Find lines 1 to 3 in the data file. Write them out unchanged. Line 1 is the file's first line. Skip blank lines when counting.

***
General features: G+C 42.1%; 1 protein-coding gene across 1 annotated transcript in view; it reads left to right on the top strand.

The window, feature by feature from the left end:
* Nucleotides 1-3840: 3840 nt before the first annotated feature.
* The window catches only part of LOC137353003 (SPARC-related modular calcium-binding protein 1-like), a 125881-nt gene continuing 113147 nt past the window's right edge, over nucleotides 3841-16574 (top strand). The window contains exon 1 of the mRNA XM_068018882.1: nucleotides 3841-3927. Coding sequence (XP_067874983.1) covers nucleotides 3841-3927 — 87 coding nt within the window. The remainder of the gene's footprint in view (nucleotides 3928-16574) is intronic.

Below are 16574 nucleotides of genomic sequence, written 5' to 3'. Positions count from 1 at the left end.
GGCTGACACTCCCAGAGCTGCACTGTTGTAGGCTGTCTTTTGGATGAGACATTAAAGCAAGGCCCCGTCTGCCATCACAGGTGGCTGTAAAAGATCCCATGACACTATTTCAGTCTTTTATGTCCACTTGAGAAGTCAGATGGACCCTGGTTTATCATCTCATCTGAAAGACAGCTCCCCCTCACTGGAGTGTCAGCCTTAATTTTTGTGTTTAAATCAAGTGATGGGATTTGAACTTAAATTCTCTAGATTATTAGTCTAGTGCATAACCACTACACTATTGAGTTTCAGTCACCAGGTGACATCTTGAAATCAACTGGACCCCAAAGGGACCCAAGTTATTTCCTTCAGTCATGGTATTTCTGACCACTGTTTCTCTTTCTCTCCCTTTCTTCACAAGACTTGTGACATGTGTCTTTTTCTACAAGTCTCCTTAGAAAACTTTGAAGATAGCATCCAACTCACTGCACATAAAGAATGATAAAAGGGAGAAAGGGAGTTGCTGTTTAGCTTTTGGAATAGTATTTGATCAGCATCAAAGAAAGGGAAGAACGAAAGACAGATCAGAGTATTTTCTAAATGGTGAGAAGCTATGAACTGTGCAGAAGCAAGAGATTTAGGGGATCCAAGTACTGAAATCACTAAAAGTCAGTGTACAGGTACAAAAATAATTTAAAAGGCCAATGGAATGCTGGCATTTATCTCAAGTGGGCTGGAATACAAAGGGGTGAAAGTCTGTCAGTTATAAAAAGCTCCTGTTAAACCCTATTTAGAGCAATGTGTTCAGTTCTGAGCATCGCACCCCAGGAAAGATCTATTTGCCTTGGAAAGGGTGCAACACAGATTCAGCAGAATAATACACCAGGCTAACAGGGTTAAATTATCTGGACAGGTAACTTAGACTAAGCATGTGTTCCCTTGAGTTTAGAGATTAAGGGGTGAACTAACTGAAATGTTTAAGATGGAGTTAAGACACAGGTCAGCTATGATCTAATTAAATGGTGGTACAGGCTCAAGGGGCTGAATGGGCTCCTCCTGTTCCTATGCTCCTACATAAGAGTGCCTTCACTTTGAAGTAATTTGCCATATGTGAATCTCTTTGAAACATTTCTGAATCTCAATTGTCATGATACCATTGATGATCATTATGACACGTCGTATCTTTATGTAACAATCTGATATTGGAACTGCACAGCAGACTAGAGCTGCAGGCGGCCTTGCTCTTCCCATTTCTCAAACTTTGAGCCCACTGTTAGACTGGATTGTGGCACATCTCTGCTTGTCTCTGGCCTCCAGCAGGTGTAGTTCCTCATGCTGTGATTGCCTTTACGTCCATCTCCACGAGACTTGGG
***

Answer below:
General features: G+C 42.1%; 1 protein-coding gene across 1 annotated transcript in view; it reads left to right on the top strand.

The window, feature by feature from the left end:
* Nucleotides 1-3840: 3840 nt before the first annotated feature.